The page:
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Le mode de vie à Marbella : Explorer l'attrait d'un lieu spécial

To millions of people across Europe the very name Marbella brings with it an association of sunlit days spent on the beach or golf course, sumptuous yachts lying in the marina, luxurious resort hotels on the seashore, villas tucked into the folds of hillsides and nights filled with the glamour and excitement of a Mediterranean jet set location. In recent years, however, this luxury resort town has also become an increasingly popular place to settle in.

Marbella Quality of life

Marbella attracts a growing number of professionals who come for the quality of life, range of services and, increasingly, the ability to earn a living under the sun. The stylish marinas, boutiques, restaurants and nightclubs of Marbella offer a sophisticated Riviera lifestyle that is complimented by country clubs, top-class sporting facilities and a host of specialised services. Together, they provide a privileged setting that an increasing number of people are calling home.

Those who come in search of a free, healthy outdoor life where they can watch their children grow up safely are attracted not only by the climate and good educational and sporting facilities, but also by the active social scene and a Spanish society still very much focused on family and community. If ever there was a pan-European community it is along this coast, with its international schools, multilingual businesses and the amazing variety of cuisines on offer in Marbella, where you can find fine restaurants catering to anything from the familiar to the exotic.

While always known for its lively, cosmopolitan social life, summer parties and full calendar of glamorous events, Marbella is also becoming increasingly focused on culture and entertainment, with Fine Arts Societies arranging art appreciation classes and visits to museums, theatres and concert halls in the area. These include the international ballet troupes, opera companies and philharmonic orchestras that visit the beautiful classical Teatro Cervantes in Málaga. Along the coast, there are English-language theatre productions at Salon Varietés in Fuengirola, summertime jazz festivals, traditional Flamenco and organised visits to local cultural highlights such as the Ralli Museum, the Museo del Grabado and Cortijo Miraflores in Marbella. The most internationally renowned art museum in the region, however, is naturally the beautiful Picasso Museum in Málaga.

For the younger set there are wildlife and sealife parks, as well as open air concerts with anything from Elton John to Shakira and Lenny Kravitz. Apart from drawing on an ever-widening range of professional services, business people can also retreat to the stylish surroundings of The Exchange, Marbella’s very own business club, while business networking forums and charitable organisations such as the annual charity galas of Cudeca, Triple A and Concordia bring people together in business and in support of worthy causes. Organisations such as the Rotary Club, CIT Marbella, the Circulo Financiero Internacional and Costa Networking regularly bring internationally known speakers to Marbella in support of business conferences and public events.

Outdoor living

The sunny climate and outdoor lifestyle remain at the heart of the region’s appeal. With over 50 courses covering the 200-kilometre stretch between the famous Valderrama course in Cádiz province and the Desert Springs course in Almería, it is no exaggeration to call the south coast of Spain not only the Costa del Golf, but also the epicentre of the European game. Nowhere else is there such a concentration of fine courses and nowhere else in Europe a climate that permits such a long playing season and variety of options.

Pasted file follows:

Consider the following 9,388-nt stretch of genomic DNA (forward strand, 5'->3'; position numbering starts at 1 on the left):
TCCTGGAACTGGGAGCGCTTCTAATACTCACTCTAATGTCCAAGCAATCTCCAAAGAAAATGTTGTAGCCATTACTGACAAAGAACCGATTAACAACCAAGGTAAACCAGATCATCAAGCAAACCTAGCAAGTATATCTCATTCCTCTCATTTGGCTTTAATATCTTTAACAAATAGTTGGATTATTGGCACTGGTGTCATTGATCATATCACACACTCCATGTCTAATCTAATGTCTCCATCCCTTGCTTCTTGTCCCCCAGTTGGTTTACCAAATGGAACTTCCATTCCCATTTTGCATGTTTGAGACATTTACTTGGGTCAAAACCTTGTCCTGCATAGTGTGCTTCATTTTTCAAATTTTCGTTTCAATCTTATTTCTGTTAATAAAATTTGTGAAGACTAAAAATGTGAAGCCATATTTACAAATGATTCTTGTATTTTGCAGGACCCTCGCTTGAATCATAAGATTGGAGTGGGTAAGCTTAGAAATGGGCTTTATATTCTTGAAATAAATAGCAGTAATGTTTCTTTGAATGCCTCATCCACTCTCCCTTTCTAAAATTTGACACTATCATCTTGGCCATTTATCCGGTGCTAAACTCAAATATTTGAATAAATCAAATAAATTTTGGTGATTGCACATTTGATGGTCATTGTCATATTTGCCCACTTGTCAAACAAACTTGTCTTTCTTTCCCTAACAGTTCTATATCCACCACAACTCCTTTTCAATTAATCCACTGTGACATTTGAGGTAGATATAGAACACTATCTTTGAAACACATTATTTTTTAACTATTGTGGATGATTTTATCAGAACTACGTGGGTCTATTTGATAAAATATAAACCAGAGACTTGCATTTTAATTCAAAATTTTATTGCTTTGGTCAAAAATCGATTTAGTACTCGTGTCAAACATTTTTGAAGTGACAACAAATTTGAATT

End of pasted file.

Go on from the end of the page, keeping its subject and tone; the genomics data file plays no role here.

The excellent facilities and conditions for golf, tennis, water sports and horse riding are reflected not only in the large number of adherents, but also in the major international sporting events held here. From the annual Volvo Masters, which draws the likes of Colin Montgomery and Sergio Garcia to the fairways of Valderrama, the international polo stars who compete in Sotogrande and the sailing teams who converge in its marina to Marbella’s annual Seniors Tennis Tournament, sports enthusiasts need not travel far to enjoy top-level competition.

Equestrian enthusiasts will also enjoy the horse riding at the Marbella Club Golf Resort or the exhibitions of supreme skill at the Escuela de Arte Ecuestre Costa del Sol in Estepona, while an increasing number of stylish spa & health centres provide pampering health and beauty treatments, and a glamorous brand of relaxation is offered at trendy beach clubs such as Ocean Club, Spain’s only Nikki Beach, and Laguna Village—the stylish new beachside shopping centre inspired by Polynesia. The region even boasts its very own state-of-the-art racing circuit, where motoring enthusiasts gather in safe conditions—an indication of just how much Marbella and its surroundings are evolving from a privileged resort into a vibrant modern town.


Like any other city, Marbella does not exist in isolation. Surrounding it are the Mediterranean Sea—the main focus—and a cordon of majestic mountains that conceal a countryside rich in nature and authentic Andalusian culture. Although this rustic environment seems a world removed from the cosmopolitan melange that is Marbella, it is usually no more than half an hour’s drive distant. This brings the highly developed services of places such as Marbella and Málaga within easy reach, but conversely also opens up the many hidden treasures of the hinterland to residents on the coast; Sevilla, Córdoba, Granada’s Alhambra and the ski pistes of the Sierra Nevada are just a small sample of the delights on the doorstep of Marbella.